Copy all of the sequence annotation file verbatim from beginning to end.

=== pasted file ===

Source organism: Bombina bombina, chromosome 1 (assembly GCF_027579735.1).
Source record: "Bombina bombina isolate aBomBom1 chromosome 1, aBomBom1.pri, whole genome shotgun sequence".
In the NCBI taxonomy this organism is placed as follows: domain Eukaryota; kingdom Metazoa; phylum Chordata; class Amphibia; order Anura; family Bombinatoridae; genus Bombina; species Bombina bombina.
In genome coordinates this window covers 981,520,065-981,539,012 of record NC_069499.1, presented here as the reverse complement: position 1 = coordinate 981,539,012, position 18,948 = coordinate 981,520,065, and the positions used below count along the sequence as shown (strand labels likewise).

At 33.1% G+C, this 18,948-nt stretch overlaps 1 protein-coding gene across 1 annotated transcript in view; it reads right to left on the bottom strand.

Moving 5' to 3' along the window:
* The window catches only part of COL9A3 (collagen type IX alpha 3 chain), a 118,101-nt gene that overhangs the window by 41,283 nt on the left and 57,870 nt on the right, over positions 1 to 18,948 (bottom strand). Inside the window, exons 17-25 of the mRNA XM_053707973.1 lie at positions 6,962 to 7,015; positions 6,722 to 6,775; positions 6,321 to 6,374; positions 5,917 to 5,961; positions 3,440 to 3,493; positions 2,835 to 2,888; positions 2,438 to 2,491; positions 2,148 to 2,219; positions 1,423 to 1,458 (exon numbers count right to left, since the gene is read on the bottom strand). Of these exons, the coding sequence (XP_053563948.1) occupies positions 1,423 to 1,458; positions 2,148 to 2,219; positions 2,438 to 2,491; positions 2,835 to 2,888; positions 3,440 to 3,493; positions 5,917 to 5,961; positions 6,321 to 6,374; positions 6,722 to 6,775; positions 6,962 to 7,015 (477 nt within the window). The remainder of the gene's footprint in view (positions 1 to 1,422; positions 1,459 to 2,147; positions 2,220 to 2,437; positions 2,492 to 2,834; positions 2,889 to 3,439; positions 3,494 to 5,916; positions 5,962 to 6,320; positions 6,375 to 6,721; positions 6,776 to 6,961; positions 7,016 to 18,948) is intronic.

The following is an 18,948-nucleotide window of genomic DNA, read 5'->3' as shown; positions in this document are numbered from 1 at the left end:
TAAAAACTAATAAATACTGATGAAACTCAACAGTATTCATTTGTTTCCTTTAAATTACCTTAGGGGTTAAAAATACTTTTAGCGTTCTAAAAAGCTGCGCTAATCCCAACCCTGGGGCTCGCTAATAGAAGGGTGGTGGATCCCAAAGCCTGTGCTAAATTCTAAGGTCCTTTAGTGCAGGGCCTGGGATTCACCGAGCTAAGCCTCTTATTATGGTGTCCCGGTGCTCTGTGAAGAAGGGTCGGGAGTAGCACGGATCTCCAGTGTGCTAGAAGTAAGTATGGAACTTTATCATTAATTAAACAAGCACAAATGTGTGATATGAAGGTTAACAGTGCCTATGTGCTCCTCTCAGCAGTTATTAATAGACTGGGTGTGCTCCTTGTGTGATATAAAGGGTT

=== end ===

Source organism: Bombina bombina, chromosome 1 (assembly GCF_027579735.1).
Source record: "Bombina bombina isolate aBomBom1 chromosome 1, aBomBom1.pri, whole genome shotgun sequence".
In the NCBI taxonomy this organism is placed as follows: domain Eukaryota; kingdom Metazoa; phylum Chordata; class Amphibia; order Anura; family Bombinatoridae; genus Bombina; species Bombina bombina.
In genome coordinates this window covers 981,520,065-981,539,012 of record NC_069499.1, presented here as the reverse complement: position 1 = coordinate 981,539,012, position 18,948 = coordinate 981,520,065, and the positions used below count along the sequence as shown (strand labels likewise).

At 33.1% G+C, this 18,948-nt stretch overlaps 1 protein-coding gene across 1 annotated transcript in view; it reads right to left on the bottom strand.

Moving 5' to 3' along the window:
* The window catches only part of COL9A3 (collagen type IX alpha 3 chain), a 118,101-nt gene that overhangs the window by 41,283 nt on the left and 57,870 nt on the right, over positions 1 to 18,948 (bottom strand). Inside the window, exons 17-25 of the mRNA XM_053707973.1 lie at positions 6,962 to 7,015; positions 6,722 to 6,775; positions 6,321 to 6,374; positions 5,917 to 5,961; positions 3,440 to 3,493; positions 2,835 to 2,888; positions 2,438 to 2,491; positions 2,148 to 2,219; positions 1,423 to 1,458 (exon numbers count right to left, since the gene is read on the bottom strand). Of these exons, the coding sequence (XP_053563948.1) occupies positions 1,423 to 1,458; positions 2,148 to 2,219; positions 2,438 to 2,491; positions 2,835 to 2,888; positions 3,440 to 3,493; positions 5,917 to 5,961; positions 6,321 to 6,374; positions 6,722 to 6,775; positions 6,962 to 7,015 (477 nt within the window). The remainder of the gene's footprint in view (positions 1 to 1,422; positions 1,459 to 2,147; positions 2,220 to 2,437; positions 2,492 to 2,834; positions 2,889 to 3,439; positions 3,494 to 5,916; positions 5,962 to 6,320; positions 6,375 to 6,721; positions 6,776 to 6,961; positions 7,016 to 18,948) is intronic.

The following is an 18,948-nucleotide window of genomic DNA, read 5'->3' as shown; positions in this document are numbered from 1 at the left end:
TAAAAACTAATAAATACTGATGAAACTCAACAGTATTCATTTGTTTCCTTTAAATTACCTTAGGGGTTAAAAATACTTTTAGCGTTCTAAAAAGCTGCGCTAATCCCAACCCTGGGGCTCGCTAATAGAAGGGTGGTGGATCCCAAAGCCTGTGCTAAATTCTAAGGTCCTTTAGTGCAGGGCCTGGGATTCACCGAGCTAAGCCTCTTATTATGGTGTCCCGGTGCTCTGTGAAGAAGGGTCGGGAGTAGCACGGATCTCCAGTGTGCTAGAAGTAAGTATGGAACTTTATCATTAATTAAACAAGCACAAATGTGTGATATGAAGGTTAACAGTGCCTATGTGCTCCTCTCAGCAGTTATTAATAGACTGGGTGTGCTCCTTGTGTGATATAAAGGGTT